TONIGHT: Mostly Cloudy, Stray Showers. Lo 67.
TUESDAY: Partly Sunny, Stray Showers. Hi 81.
WEDNESDAY: Lingering AM Clouds/Showers, PM Clearing. Hi 81.
This new week will start a bit unsettled as many Midstate students head back to school. Expect humidity and a fair amount of cloud cover with occasional showers through Wednesday. It won’t be a lot of rain, but the region can still use it. We also have two tropical systems that are churning nearby, neither is expected to hit our region though.
Other than some additional humidity and clouds, this afternoon and now this evening will remain mainly dry. Tonight will bring a passing shower with lows in the 60s- however any rain will stay light. Tuesday will be essentially the same as today: plenty of clouds and humidity, a passing shower, and a few peeks of sun. Highs will be in the lower 80s.
The best chance for rain will come Tuesday night into early Wednesday as a wave of low-pressure rides just south of Pennsylvania along a cold front. Steady showers will likely occur overnight into the early morning hours of Wednesday. Clouds could be stubborn to clear, but Wednesday evening should turn nicer as lower humidity air and a more refreshing feel drifts in behind this area of low pressure. The end of the week looks spectacular with lots of sunshine and low humidity just in time for September to kick off. Dry weather and sunshine should hold through Labor Day weekend!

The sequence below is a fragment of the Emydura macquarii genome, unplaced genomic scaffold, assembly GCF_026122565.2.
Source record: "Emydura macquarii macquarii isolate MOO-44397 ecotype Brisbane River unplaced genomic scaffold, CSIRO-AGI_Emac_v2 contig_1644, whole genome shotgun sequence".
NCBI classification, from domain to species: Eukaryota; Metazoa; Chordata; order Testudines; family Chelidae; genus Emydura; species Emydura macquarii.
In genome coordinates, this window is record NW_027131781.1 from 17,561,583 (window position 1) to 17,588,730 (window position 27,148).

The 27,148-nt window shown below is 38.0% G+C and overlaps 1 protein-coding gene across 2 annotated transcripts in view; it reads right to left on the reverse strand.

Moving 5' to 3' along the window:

Hurricane Franklin continues to sit in the Atlantic and isn’t expected to impact the U.S. coast at all. That storm will stay east and continue its way into the North Atlantic later this week. Idalia is now a tropical storm getting ready to move into the Gulf of Mexico and become a hurricane tonight. This will make a turn toward the west coast of Florida by early Wednesday after gaining strength in the warm Gulf waters. Idalia could be a major hurricane upon landfall early Wednesday. The storm is then expected to veer eastward and off the Carolina coast by Thursday evening. It will not impact our area, but we will continue to monitor its path.
-Meteorologist Dan Tomaso